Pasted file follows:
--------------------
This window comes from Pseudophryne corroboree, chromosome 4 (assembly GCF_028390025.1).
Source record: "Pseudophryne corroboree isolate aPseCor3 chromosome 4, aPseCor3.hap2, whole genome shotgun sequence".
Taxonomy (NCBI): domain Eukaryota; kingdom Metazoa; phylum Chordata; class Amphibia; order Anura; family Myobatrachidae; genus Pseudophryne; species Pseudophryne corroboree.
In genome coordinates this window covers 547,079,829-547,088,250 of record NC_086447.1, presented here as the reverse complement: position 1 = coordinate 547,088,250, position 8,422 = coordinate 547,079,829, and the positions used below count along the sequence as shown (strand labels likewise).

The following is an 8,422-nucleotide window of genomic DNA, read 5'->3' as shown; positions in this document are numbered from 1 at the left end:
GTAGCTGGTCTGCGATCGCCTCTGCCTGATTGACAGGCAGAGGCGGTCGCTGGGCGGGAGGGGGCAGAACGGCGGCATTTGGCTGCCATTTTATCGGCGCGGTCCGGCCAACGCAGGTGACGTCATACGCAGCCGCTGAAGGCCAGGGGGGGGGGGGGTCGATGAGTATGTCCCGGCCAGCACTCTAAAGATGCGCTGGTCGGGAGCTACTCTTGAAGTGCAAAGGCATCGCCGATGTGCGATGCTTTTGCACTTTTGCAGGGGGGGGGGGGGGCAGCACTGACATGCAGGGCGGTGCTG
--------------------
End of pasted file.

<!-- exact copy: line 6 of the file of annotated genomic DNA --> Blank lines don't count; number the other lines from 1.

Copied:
GTAGCTGGTCTGCGATCGCCTCTGCCTGATTGACAGGCAGAGGCGGTCGCTGGGCGGGAGGGGGCAGAACGGCGGCATTTGGCTGCCATTTTATCGGCGCGGTCCGGCCAACGCAGGTGACGTCATACGCAGCCGCTGAAGGCCAGGGGGGGGGGGGGTCGATGAGTATGTCCCGGCCAGCACTCTAAAGATGCGCTGGTCGGGAGCTACTCTTGAAGTGCAAAGGCATCGCCGATGTGCGATGCTTTTGCACTTTTGCAGGGGGGGGGGGGGGCAGCACTGACATGCAGGGCGGTGCTG